In a tale that mixes contemporary Jane Austen with the brilliant social commentary of Gosford Park, Julian Fellowes chronicles Edith's rise and fall with twists and turns aplenty. Through the eyes of his narrator, a journeyman actor who manages to negotiate the choppy waters of snobbery and excess as he moves between the upper and middle classes, in Snobs Fellowes gives us a delicious comedy of manners to rival Oscar Wilde at his wittiest.
Includes a bonus interview with Julian Fellowes, the Academy Award-winning author of Gosford Park.
©2005 Julian Fellowes; (P)2005 BBC Audiobooks Ltd.
"Mr. Fellowes knows his turf well." (Dominick Dunne)
"Provocative, titillating, and seductive." (The Spectator)
"Sparklingly rompish....As long as this world does still exist, Fellowes is a delectable guide to its absurdities." (Sunday Times [London])
A novel about the manners about the "haute bourgeois" and the british aristocracy, Fellowes is following the footsteps of Austen, Trollope, and other 19th century novelists, and doing it very very well. The book is humorous but not hysterically funny, but is also, in my experience, true. The behaviors, concerns, desires of the characters repeat themselves in the US as well. I have a few minor literary quibbles, but repeat, minor. Its also exceedingly well read, with much subtlety.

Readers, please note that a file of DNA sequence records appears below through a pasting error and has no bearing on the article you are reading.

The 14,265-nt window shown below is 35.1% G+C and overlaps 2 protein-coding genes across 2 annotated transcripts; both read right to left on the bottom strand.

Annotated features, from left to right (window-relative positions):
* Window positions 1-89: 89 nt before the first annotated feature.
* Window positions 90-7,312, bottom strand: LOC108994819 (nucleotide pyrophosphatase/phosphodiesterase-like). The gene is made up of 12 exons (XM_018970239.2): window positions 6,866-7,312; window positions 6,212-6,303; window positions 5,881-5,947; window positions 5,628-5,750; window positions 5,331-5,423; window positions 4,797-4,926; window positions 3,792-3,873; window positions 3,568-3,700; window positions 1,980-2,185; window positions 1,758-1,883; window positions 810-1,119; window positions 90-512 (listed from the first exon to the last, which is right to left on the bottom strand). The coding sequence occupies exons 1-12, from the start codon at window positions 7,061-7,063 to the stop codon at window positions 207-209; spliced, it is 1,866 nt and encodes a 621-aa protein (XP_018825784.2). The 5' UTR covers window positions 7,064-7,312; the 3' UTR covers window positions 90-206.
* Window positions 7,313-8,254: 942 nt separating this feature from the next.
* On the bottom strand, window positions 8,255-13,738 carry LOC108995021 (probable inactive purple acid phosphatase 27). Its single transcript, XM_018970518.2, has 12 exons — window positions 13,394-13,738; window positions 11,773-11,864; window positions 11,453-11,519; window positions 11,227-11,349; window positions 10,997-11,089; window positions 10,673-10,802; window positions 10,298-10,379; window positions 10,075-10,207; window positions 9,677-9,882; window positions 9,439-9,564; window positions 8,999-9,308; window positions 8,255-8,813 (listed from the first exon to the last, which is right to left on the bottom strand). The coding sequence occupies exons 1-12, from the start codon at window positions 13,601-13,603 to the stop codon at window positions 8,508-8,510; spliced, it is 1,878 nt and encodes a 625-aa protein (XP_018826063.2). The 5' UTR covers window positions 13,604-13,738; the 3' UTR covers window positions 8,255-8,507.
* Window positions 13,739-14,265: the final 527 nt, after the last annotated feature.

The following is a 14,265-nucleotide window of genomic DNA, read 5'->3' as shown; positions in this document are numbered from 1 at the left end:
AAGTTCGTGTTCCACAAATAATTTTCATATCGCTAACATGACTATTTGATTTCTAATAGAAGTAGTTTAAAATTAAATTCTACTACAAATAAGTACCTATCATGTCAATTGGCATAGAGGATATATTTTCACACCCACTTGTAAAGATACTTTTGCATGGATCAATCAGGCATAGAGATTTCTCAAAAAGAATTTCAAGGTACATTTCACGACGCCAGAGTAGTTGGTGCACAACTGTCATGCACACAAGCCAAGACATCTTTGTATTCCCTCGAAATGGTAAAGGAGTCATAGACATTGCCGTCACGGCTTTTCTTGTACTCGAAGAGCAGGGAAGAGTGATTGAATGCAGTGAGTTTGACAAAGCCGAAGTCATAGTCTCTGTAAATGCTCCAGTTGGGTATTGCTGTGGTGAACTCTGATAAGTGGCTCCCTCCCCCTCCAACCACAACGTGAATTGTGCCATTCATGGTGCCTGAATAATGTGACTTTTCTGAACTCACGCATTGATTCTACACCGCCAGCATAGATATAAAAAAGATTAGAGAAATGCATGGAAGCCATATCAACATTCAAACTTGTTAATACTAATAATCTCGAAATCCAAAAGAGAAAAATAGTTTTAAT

I thoroughly enjoyed snobs, but less as a novel and more as a voyer into a world that is quite foreign to me as a middle class American. I'm a great Anglophile and lived and worked in London teaching American study abroad students. I'm fascinated by all things British and this was true of this novel as well. The story itself was very pedestrian, a little lacking even for my personal taste in novels. And yet I enjoyed this immensely. (Talk about snobbish!)
I liked that the author writes for Downton Abby. I felt as though I was getting a lesson in how British upper classes conduct themselves, which I found fascinating from a sociological perspective. Similar themes were present, although the characters are not as likeable in this book, but then again, Snobs aren't likeable, are they?
The central drama left a bit to be desired. If it was Downton Abby in a novel form, that would have been more preferable.
if you really think aristocrats are better than other people, this is the book for you. the reader's good though and if you're madly anglophiliac, it'll pass the time.
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